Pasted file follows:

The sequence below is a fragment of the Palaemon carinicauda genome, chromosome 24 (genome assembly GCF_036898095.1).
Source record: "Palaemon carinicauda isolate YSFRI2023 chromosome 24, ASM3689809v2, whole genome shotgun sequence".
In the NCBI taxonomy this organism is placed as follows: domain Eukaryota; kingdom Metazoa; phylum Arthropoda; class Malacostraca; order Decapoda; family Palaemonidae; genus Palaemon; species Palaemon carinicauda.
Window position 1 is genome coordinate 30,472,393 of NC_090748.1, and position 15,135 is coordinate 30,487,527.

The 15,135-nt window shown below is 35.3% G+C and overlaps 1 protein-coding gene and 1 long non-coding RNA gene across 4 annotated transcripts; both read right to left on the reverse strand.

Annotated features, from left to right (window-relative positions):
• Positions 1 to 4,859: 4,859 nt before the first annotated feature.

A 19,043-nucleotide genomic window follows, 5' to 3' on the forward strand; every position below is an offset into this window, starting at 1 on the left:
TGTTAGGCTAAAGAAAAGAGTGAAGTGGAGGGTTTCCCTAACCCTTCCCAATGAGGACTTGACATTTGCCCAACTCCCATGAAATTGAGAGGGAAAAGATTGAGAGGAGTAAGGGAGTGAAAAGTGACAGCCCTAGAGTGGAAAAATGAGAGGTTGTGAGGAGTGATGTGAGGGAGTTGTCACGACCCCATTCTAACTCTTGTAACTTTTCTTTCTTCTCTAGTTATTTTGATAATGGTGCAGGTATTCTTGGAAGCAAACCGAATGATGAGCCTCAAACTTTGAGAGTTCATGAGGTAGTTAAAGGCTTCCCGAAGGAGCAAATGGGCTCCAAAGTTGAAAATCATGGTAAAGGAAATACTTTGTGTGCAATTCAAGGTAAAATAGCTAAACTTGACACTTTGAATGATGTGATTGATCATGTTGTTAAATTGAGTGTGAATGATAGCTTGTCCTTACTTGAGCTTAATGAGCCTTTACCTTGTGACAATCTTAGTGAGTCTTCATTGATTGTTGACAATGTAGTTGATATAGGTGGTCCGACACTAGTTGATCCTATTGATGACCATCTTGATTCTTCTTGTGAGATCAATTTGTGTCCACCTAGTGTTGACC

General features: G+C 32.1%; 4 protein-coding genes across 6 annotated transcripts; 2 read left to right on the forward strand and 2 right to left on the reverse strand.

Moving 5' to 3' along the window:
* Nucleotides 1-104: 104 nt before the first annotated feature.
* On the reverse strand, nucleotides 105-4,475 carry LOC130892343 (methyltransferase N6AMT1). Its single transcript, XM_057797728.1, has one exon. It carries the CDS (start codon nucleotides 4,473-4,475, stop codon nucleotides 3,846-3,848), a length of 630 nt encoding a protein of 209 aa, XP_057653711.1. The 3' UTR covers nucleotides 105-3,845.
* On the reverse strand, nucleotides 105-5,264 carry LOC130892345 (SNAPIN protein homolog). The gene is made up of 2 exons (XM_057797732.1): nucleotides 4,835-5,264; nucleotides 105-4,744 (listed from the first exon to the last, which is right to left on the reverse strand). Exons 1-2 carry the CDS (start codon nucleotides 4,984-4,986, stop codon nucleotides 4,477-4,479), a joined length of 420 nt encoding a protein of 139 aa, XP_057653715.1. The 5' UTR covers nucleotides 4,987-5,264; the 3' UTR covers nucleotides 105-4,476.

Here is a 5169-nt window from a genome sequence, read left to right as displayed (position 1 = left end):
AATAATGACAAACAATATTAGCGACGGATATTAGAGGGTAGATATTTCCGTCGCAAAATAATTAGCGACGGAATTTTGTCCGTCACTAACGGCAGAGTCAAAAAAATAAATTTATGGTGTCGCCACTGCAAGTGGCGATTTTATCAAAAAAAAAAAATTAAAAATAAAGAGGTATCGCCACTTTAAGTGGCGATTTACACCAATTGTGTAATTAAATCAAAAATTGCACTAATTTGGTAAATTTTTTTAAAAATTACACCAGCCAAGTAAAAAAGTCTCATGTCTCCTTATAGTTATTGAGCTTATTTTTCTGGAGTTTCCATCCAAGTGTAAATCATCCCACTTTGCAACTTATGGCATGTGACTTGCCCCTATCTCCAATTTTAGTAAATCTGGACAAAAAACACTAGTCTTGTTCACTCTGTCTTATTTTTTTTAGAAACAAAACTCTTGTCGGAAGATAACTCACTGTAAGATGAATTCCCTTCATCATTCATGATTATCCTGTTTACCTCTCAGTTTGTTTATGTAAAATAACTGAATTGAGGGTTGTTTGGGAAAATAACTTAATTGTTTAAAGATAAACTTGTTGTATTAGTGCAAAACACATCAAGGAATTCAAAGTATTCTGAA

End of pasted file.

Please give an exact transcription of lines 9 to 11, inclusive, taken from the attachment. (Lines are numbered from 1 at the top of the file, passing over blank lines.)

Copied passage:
TGTTAGGCTAAAGAAAAGAGTGAAGTGGAGGGTTTCCCTAACCCTTCCCAATGAGGACTTGACATTTGCCCAACTCCCATGAAATTGAGAGGGAAAAGATTGAGAGGAGTAAGGGAGTGAAAAGTGACAGCCCTAGAGTGGAAAAATGAGAGGTTGTGAGGAGTGATGTGAGGGAGTTGTCACGACCCCATTCTAACTCTTGTAACTTTTCTTTCTTCTCTAGTTATTTTGATAATGGTGCAGGTATTCTTGGAAGCAAACCGAATGATGAGCCTCAAACTTTGAGAGTTCATGAGGTAGTTAAAGGCTTCCCGAAGGAGCAAATGGGCTCCAAAGTTGAAAATCATGGTAAAGGAAATACTTTGTGTGCAATTCAAGGTAAAATAGCTAAACTTGACACTTTGAATGATGTGATTGATCATGTTGTTAAATTGAGTGTGAATGATAGCTTGTCCTTACTTGAGCTTAATGAGCCTTTACCTTGTGACAATCTTAGTGAGTCTTCATTGATTGTTGACAATGTAGTTGATATAGGTGGTCCGACACTAGTTGATCCTATTGATGACCATCTTGATTCTTCTTGTGAGATCAATTTGTGTCCACCTAGTGTTGACC

General features: G+C 32.1%; 4 protein-coding genes across 6 annotated transcripts; 2 read left to right on the forward strand and 2 right to left on the reverse strand.

Moving 5' to 3' along the window: